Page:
Since this forum helped me decide to travel with Star Clippers, I feel obligated to report on the marvelous experience I have just completed, March 25-April 1 on the Star Flyer, Treasure Islands itinerary, and to counter the mutterings and nitpicking of some disgruntled previous posters.
Most importantly, this is a far different experience than traveling on a behemoth cruise ship with thousands of passengers. Harking to the bygone days of clipper ships, it replicates a much quieter, more intimate, more collegial journey. You get to know your fellow passengers (there were 155 of us, and 70 crew, total) far better, since you see each other frequently. Most are veteran travelers, with stories and advice to generously share, both with previous Star Clippers trips, and with other cruise lines. On my trip they were a pleasant mix of Americans and Europeans (British, German, Swiss, and French), although most nationalities tended to keep to themselves. All shipboard announcements were made in English, German, and French. I traveled solo, and found several other passengers who were as well. This presents no problem at all, as seating at meals and participation in on-ship and on-shore events allow constant mingling; I never felt like a fifth wheel, and was always welcomed to a table or to a social group. I was able to form some delightful friendships.
The ship’s entire staff and crew, top to bottom, deserve the highest praise for their unremitting professionalism, courtesy, and efficiency. It must take a special kind of crew to work amidst a bunch of always-in-your-way passengers, asking you questions, but every one of them handled their duties with aplomb and patience, every, every minute. Meriting special commendation is the cruise director, Steffi, who was worth her weight in gold! She was always on top of everything, giving clear information, and exhibiting a wonderful combination of enthusiasm, patience, and efficiency. Captain Yuriy, too, was a welcome, knowledgeable, reassuring presence (and many of us appreciated his early request that we eschew any talk of politics or religion!)
Was the rocking a problem? Not really. A few people wore patches or took tablets, but I found that you very easily, very quickly adapt to instinctively shifting your weight to accommodate. Even with a cabin in the aft area, clipper deck (#343), it was not particularly noticeable (although, admittedly, we had calm seas the entire trip). The appearance of the ship was absolutely top-flight at all times, in every single area. The stress on safety was appreciated, and clearly more necessary than on large cruise ships, since we were much closer to the ship’s operation. Safety instructions were reiterated and explicit, as they needed to be.
The food was far, far better than we had any right to expect. Absolutely superb. Day after day, night after night we marveled at how the chef and his staff (in that little galley) could continue to produce such wonderful meals. Everything was absolutely delicious and in many ways superior to that of the large cruise ships. The bars, too, were well-stocked and well-tended.
The service of everyone was excellent in all respects, from stewards to waiters, to tender operators, to engineers and sail crew, to officers, consistently exhibiting a high standard of quality and exemplary work ethic. My room steward was every bit as attentive and responsive as those on large ships. The tender operators diligently toiled in the hot sun hour after hour to ferry passengers to and from shore, always providing extremely helpful, safe, and efficient service. I was originally apprehensive about using tender service to and from the shore, as all but the initial embarking in St. Maarten and final debarking there was accomplished by tender. But at every moment I felt safe and under careful supervision and attention. Not to worry!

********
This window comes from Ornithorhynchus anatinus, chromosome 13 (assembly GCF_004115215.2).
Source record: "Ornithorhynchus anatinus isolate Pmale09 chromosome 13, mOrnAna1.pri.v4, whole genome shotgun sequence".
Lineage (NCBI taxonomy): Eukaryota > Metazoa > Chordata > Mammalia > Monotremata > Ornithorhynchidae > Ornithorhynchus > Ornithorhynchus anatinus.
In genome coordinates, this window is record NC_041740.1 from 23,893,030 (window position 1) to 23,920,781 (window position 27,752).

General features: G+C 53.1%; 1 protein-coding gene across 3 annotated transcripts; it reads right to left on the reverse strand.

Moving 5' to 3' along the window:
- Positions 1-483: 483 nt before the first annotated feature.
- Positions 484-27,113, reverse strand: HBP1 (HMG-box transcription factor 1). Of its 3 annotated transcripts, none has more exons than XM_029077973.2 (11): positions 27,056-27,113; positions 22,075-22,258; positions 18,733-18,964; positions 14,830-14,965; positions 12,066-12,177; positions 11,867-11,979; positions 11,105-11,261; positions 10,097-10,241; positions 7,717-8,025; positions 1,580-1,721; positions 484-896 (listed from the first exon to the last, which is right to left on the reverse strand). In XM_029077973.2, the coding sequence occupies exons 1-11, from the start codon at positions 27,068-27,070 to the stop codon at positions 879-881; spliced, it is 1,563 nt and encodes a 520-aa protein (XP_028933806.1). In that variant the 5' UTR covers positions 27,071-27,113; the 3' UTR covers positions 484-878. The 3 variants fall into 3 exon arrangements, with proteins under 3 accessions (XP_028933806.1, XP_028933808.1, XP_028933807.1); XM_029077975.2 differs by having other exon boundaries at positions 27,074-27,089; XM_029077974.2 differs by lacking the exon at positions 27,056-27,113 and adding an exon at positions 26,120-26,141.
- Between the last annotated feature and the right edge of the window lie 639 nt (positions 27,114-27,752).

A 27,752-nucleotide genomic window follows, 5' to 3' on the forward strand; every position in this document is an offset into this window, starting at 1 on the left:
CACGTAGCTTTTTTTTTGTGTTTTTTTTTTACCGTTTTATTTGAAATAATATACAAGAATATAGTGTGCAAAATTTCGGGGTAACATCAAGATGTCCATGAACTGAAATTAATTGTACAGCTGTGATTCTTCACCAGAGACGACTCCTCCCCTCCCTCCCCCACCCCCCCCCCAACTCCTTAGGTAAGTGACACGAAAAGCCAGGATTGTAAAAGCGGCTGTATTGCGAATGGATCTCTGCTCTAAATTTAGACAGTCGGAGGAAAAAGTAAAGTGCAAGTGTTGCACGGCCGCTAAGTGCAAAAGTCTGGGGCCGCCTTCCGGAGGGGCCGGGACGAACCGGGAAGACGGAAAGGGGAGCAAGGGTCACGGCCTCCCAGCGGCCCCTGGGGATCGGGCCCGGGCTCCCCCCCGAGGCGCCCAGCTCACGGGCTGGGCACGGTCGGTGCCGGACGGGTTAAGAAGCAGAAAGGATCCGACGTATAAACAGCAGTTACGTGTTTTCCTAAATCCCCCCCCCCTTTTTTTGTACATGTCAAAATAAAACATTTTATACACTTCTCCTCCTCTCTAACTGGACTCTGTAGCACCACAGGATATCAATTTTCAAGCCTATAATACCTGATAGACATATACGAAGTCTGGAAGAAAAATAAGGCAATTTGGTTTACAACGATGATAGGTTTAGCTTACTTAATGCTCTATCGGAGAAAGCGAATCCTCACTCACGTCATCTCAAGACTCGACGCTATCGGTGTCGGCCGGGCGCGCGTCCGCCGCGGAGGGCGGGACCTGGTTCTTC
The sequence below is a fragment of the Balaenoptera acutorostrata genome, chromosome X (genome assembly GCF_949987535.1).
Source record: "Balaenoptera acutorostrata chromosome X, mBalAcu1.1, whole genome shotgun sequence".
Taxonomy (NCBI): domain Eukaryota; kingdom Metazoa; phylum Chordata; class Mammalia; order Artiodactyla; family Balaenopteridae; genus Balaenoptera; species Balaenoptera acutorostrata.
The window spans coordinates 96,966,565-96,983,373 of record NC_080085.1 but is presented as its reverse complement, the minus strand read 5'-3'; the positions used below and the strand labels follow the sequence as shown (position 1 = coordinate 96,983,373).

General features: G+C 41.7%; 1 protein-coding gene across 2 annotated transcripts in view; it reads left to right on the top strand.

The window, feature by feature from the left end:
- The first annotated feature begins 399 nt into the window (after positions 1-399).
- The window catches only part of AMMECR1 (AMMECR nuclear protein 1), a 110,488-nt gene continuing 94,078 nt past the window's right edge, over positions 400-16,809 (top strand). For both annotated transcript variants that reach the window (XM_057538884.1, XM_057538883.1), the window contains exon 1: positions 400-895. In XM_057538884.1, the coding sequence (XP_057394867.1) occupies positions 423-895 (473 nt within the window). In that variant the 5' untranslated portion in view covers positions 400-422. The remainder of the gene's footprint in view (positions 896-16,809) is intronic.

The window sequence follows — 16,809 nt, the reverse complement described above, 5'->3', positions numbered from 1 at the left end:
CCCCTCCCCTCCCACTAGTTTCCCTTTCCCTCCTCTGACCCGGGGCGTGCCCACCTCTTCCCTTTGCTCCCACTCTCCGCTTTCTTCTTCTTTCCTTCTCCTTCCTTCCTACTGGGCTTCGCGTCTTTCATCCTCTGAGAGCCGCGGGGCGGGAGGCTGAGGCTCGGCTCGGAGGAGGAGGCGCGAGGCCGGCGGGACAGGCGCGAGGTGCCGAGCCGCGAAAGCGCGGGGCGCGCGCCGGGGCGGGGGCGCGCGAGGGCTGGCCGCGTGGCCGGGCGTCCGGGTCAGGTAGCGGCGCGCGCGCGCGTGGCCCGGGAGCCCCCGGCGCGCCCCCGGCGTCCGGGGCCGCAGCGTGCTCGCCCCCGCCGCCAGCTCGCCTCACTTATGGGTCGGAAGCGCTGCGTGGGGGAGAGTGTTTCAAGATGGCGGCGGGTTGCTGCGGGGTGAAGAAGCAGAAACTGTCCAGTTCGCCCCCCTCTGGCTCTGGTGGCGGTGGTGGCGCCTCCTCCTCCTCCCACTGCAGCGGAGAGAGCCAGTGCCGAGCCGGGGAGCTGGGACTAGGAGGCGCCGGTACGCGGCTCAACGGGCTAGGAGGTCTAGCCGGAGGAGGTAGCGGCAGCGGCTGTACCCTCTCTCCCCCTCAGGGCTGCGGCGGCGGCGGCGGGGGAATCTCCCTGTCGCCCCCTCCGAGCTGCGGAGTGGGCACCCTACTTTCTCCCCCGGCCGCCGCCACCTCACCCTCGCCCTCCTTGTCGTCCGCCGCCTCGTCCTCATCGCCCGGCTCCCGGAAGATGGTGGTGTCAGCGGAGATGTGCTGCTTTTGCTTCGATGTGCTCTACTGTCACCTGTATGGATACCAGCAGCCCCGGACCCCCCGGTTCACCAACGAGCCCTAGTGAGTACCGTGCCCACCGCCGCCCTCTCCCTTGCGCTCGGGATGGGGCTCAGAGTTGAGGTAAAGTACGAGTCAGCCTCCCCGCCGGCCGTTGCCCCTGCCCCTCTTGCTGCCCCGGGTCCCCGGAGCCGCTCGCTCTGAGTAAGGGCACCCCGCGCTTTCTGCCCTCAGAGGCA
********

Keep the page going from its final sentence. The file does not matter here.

I am not a lie-on-the-beach person, and traveled mainly for the experience of enjoying the working of the ship itself and the destinations, so I found these latter, especially in Anguilla and the BVI, to be a little too remote for my taste. In Tortola, we had no chance to visit Road Town, the capital of the BVI, as we were there only one evening, anchored far from the town, in which everything was closed, anyway (which was regrettable). There are very few excursions provided (one or two per port), along with a few sports activities on shore and on the ship. I made my own arrangements for tours on St. Martin and St. Kitts, so I can’t effectively evaluate those provided by the ship.
The highlight of each day was the departure, with sails going up and music playing—really stirring, and unlike anything I had experienced before—a time we all looked forward to each day. I found no problem whatsoever with anyone hogging deck lounge chairs as some have mentioned on this board; everyone courteously vacated them, taking their towels, when no longer needed. The aft area under the awning was a refreshing hangout location, but it never became contentious.
I found extremely helpful, and would highly recommend viewing, the 360-degree virtual tour of the Star Flyer provided by Star Clippers: http://www.starclippers.com/us-dom/explore-star-clippers/virtual-tours/star-flyer-virtual-tour.html
A few quibbles:
• The embarkation process in the terminal was too slow, with only the cruise director valiantly trying to handle everything in the embarkation area, and long lines resulting. More help is needed on this.
• Even restricted to two areas, it was hard to avoid the smokers. Might Star Clippers give any thought to a smoke-free cruise?
My room, a category three, was more than ample. Storage space (even if there had been two persons), convenience, amenities, and décor were outstanding. Bathroom and shower were equivalent to those found on large cruise ships.